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    I am very stuck on this question, the textbook give the answer but I have no idea how to get to that answer. The question is...

    A metre rule, pivoted at its centre of mass, supports a 3.0 N weight at its 5.0 cm mark, a 2.0 weight at its 25cm mark and a weight W at its 80cm mark. What is the weight of W?

    the textbook gives W as 6.2N. How does it get the answer and on which side if the pivot do the weights lie.

    Please answer as I am desperately trying not to fail Physics. :confused:
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    (Original post by Sani-Insanity)
    I am very stuck on this question, the textbook give the answer but I have no idea how to get to that answer. The question is...

    A metre rule, pivoted at its centre of mass, supports a 3.0 N weight at its 5.0 cm mark, a 2.0 weight at its 25cm mark and a weight W at its 80cm mark. What is the weight of W?

    the textbook gives W as 6.2N. How does it get the answer and on which side if the pivot do the weights lie.

    Please answer as I am desperately trying not to fail Physics. :confused:
    Taking moments about the centre of mass (ie the pivot point) (taking the cloackwise direction as positive):

    (3x-0.45)+(2x-0.25)+(wx0.30)=0 , because it isn't moving =0
    w=6.2 to 2dp.

    Draw a diagram of the ruler and mark the weights at distances from the pivot point (the pivot point is halfway along ruler, which is where it's centre of mass is).

    EDIT: I tried drawing a diagram but it didn't come out well when I submitted the post.
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    (Original post by mathperson)
    Taking moments about the centre of mass (ie the pivot point) (taking the cloackwise direction as positive):

    (3x-0.45)+(2x-0.25)+(wx0.30)=0 , because it isn't moving =0
    w=6.2 to 2dp.

    Draw a diagram of the ruler and mark the weights at distances from the pivot point (the pivot point is halfway along ruler, which is where it's centre of mass is).

    EDIT: I tried drawing a diagram but it didn't come out well when I submitted the post.
    Where did -0.45, -0.25 and 0.3 come from?
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    (Original post by Sani-Insanity)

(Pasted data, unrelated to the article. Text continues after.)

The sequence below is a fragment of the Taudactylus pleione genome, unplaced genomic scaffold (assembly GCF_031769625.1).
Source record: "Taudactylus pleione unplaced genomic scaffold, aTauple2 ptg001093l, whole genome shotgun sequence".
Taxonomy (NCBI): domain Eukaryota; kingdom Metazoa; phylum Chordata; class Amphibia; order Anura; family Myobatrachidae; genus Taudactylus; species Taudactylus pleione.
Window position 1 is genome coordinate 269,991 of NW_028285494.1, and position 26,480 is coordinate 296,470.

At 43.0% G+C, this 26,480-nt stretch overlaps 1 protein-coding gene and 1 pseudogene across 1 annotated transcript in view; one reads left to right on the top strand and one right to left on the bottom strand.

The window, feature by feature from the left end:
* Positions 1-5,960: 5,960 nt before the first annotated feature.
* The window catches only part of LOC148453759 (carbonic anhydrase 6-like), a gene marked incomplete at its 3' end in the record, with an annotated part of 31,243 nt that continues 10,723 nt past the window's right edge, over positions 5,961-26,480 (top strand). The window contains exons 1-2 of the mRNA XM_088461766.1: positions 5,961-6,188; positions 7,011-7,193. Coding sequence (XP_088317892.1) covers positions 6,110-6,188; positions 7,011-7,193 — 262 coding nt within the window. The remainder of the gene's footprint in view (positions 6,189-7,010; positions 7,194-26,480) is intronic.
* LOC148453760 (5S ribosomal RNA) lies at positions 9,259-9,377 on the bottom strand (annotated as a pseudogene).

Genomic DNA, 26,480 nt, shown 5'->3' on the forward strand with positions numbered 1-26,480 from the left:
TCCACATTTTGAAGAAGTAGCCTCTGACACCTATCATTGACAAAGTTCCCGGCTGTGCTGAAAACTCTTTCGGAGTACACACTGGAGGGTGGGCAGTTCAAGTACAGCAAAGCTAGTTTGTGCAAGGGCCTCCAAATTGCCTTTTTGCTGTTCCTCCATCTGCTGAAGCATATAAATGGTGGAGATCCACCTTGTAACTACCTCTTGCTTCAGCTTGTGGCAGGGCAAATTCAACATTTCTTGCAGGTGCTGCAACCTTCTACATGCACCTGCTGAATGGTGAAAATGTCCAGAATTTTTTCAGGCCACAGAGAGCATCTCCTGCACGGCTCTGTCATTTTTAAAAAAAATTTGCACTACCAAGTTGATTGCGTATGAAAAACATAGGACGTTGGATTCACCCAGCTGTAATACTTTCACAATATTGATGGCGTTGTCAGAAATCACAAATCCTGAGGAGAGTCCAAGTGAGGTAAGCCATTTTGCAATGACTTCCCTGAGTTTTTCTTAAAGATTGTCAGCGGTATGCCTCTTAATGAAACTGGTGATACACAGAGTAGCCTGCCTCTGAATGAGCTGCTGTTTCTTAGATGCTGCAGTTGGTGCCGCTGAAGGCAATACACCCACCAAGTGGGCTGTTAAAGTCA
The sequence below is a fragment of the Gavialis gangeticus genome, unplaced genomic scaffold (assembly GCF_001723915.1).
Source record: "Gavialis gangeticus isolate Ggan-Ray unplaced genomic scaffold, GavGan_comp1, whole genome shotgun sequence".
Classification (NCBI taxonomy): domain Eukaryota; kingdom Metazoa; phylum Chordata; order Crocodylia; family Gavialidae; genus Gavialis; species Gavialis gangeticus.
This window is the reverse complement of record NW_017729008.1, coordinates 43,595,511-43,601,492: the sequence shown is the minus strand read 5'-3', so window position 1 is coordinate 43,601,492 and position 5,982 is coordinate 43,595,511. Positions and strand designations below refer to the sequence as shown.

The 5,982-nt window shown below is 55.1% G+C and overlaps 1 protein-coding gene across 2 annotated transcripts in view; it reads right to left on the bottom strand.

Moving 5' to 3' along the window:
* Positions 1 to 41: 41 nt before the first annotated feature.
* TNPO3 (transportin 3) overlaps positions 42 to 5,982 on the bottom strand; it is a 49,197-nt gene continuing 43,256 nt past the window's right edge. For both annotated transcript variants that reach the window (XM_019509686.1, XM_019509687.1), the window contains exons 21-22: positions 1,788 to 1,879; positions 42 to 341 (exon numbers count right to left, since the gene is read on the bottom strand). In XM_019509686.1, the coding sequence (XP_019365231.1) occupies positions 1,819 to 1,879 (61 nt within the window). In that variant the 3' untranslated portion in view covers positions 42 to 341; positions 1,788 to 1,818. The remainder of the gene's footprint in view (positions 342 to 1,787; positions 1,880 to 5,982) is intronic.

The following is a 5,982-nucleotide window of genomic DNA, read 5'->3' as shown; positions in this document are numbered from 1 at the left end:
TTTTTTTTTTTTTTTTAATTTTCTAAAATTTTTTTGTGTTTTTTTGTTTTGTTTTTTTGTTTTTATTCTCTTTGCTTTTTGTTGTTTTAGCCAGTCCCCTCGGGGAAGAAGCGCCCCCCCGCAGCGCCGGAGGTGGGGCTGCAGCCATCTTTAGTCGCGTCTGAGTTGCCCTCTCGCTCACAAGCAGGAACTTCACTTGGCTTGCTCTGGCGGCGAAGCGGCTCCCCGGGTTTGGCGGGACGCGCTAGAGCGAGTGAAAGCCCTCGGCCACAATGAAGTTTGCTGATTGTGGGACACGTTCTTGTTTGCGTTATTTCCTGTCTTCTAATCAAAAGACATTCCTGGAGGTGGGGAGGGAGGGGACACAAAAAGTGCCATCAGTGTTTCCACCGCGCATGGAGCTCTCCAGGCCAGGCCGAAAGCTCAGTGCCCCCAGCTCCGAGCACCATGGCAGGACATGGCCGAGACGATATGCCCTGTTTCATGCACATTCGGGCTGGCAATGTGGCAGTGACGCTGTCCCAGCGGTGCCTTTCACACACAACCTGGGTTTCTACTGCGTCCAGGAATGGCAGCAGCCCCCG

Where did -0.45, -0.25 and 0.3 come from?
    sorry, it should have been -3, -2 and +W, the distances should all be positive. The -ve sign described in the previous sentence comes from the fact that you need to take one positive direction, and one negative, due to the ability of the ruler to spin in either direction.
    The distances 0.45, 0.25 and 0.30 are the distances that the weights are from the pivot point (the centre of the metre long ruler).

    Does that help?
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    Thanks. It does help. Takes a lot of processing though. Does the distance in the moments=force x distance always mean the distance FROM the pivot point/ centre of mass.

    Btw what doe a horizontal knife edge mean.

    If you cbb to answer these extra questions thanks anyways for your time. Much appreciated.
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    (Original post by Sani-Insanity)
    Thanks. It does help. Takes a lot of processing though. Does the distance in the moments=force x distance always mean the distance FROM the pivot point/ centre of mass.

    Btw what doe a horizontal knife edge mean.

    If you cbb to answer these extra questions thanks anyways for your time. Much appreciated.
    it is best to quote me if you would like a response

    Yes, the moment about a pivot point is equal to the force x distance from pivot point.

    I'm not sure what that means, what context is it used in?
    I would imagine that it means the contact surface is very small, but you will have to tell me the context.

    I don't mind answering lol.
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    (Original post by mathperson)
    it is best to quote me if you would like a response

    Yes, the moment about a pivot point is equal to the force x distance from pivot point.

    I'm not sure what that means, what context is it used in?
    I would imagine that it means the contact surface is very small, but you will have to tell me the context.

    I don't mind answering lol.